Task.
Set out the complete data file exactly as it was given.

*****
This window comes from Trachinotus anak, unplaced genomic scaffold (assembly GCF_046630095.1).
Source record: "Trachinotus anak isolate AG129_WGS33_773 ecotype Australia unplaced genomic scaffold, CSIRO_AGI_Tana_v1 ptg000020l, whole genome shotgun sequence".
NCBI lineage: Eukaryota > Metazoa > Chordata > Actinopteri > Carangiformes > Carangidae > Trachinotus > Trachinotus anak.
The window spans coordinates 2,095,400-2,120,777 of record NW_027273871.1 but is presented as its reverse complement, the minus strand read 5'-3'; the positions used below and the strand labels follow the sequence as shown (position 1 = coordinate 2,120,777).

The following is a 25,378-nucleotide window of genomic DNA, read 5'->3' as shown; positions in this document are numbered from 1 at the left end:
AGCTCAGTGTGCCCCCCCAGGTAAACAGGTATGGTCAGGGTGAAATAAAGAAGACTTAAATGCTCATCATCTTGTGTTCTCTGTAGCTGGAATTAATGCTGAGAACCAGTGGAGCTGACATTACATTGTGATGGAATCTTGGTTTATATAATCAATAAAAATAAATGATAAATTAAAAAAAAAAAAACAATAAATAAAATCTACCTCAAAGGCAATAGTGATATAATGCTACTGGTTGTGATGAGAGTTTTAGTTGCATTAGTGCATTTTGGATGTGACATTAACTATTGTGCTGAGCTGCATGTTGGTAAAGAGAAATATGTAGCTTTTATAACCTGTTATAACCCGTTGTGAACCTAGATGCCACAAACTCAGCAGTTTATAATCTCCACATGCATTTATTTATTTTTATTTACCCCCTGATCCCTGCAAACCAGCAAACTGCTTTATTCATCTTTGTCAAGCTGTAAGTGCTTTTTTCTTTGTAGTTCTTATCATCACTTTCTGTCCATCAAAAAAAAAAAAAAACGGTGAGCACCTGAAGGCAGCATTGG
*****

This window comes from Trachinotus anak, unplaced genomic scaffold (assembly GCF_046630095.1).
Source record: "Trachinotus anak isolate AG129_WGS33_773 ecotype Australia unplaced genomic scaffold, CSIRO_AGI_Tana_v1 ptg000020l, whole genome shotgun sequence".
NCBI lineage: Eukaryota > Metazoa > Chordata > Actinopteri > Carangiformes > Carangidae > Trachinotus > Trachinotus anak.
The window spans coordinates 2,095,400-2,120,777 of record NW_027273871.1 but is presented as its reverse complement, the minus strand read 5'-3'; the positions used below and the strand labels follow the sequence as shown (position 1 = coordinate 2,120,777).

The following is a 25,378-nucleotide window of genomic DNA, read 5'->3' as shown; positions in this document are numbered from 1 at the left end:
AGCTCAGTGTGCCCCCCCAGGTAAACAGGTATGGTCAGGGTGAAATAAAGAAGACTTAAATGCTCATCATCTTGTGTTCTCTGTAGCTGGAATTAATGCTGAGAACCAGTGGAGCTGACATTACATTGTGATGGAATCTTGGTTTATATAATCAATAAAAATAAATGATAAATTAAAAAAAAAAAAACAATAAATAAAATCTACCTCAAAGGCAATAGTGATATAATGCTACTGGTTGTGATGAGAGTTTTAGTTGCATTAGTGCATTTTGGATGTGACATTAACTATTGTGCTGAGCTGCATGTTGGTAAAGAGAAATATGTAGCTTTTATAACCTGTTATAACCCGTTGTGAACCTAGATGCCACAAACTCAGCAGTTTATAATCTCCACATGCATTTATTTATTTTTATTTACCCCCTGATCCCTGCAAACCAGCAAACTGCTTTATTCATCTTTGTCAAGCTGTAAGTGCTTTTTTCTTTGTAGTTCTTATCATCACTTTCTGTCCATCAAAAAAAAAAAAAAACGGTGAGCACCTGAAGGCAGCATTGG